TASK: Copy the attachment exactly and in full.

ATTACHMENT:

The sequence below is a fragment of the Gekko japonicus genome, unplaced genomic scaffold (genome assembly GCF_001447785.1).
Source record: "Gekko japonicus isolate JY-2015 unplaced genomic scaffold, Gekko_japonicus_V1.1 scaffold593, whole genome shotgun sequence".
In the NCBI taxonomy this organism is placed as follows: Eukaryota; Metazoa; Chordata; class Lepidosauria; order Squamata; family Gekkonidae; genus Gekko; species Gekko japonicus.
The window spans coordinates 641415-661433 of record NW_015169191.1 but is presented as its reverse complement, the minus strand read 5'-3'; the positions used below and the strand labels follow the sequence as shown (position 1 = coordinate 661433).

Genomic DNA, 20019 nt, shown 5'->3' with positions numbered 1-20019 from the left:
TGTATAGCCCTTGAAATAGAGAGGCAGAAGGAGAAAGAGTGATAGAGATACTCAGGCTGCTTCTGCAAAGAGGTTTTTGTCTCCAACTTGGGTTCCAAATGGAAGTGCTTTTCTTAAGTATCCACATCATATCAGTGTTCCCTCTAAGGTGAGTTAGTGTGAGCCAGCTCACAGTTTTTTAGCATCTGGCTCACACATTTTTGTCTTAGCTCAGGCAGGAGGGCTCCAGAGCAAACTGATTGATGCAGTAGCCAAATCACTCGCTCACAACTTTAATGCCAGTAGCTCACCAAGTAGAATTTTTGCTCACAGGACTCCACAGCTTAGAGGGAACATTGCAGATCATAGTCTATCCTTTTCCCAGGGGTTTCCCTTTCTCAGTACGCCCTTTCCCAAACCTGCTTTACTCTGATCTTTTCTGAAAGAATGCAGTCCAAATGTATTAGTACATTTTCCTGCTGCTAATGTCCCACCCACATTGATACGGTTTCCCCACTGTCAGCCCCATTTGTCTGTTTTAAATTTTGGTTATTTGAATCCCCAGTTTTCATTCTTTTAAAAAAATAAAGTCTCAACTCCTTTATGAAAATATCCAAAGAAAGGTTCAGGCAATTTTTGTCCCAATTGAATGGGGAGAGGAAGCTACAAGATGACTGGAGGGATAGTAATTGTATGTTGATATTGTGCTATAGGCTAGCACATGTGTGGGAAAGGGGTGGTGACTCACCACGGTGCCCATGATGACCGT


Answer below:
The sequence below is a fragment of the Gekko japonicus genome, unplaced genomic scaffold (genome assembly GCF_001447785.1).
Source record: "Gekko japonicus isolate JY-2015 unplaced genomic scaffold, Gekko_japonicus_V1.1 scaffold593, whole genome shotgun sequence".
In the NCBI taxonomy this organism is placed as follows: Eukaryota; Metazoa; Chordata; class Lepidosauria; order Squamata; family Gekkonidae; genus Gekko; species Gekko japonicus.
The window spans coordinates 641415-661433 of record NW_015169191.1 but is presented as its reverse complement, the minus strand read 5'-3'; the positions used below and the strand labels follow the sequence as shown (position 1 = coordinate 661433).

Genomic DNA, 20019 nt, shown 5'->3' with positions numbered 1-20019 from the left:
TGTATAGCCCTTGAAATAGAGAGGCAGAAGGAGAAAGAGTGATAGAGATACTCAGGCTGCTTCTGCAAAGAGGTTTTTGTCTCCAACTTGGGTTCCAAATGGAAGTGCTTTTCTTAAGTATCCACATCATATCAGTGTTCCCTCTAAGGTGAGTTAGTGTGAGCCAGCTCACAGTTTTTTAGCATCTGGCTCACACATTTTTGTCTTAGCTCAGGCAGGAGGGCTCCAGAGCAAACTGATTGATGCAGTAGCCAAATCACTCGCTCACAACTTTAATGCCAGTAGCTCACCAAGTAGAATTTTTGCTCACAGGACTCCACAGCTTAGAGGGAACATTGCAGATCATAGTCTATCCTTTTCCCAGGGGTTTCCCTTTCTCAGTACGCCCTTTCCCAAACCTGCTTTACTCTGATCTTTTCTGAAAGAATGCAGTCCAAATGTATTAGTACATTTTCCTGCTGCTAATGTCCCACCCACATTGATACGGTTTCCCCACTGTCAGCCCCATTTGTCTGTTTTAAATTTTGGTTATTTGAATCCCCAGTTTTCATTCTTTTAAAAAAATAAAGTCTCAACTCCTTTATGAAAATATCCAAAGAAAGGTTCAGGCAATTTTTGTCCCAATTGAATGGGGAGAGGAAGCTACAAGATGACTGGAGGGATAGTAATTGTATGTTGATATTGTGCTATAGGCTAGCACATGTGTGGGAAAGGGGTGGTGACTCACCACGGTGCCCATGATGACCGT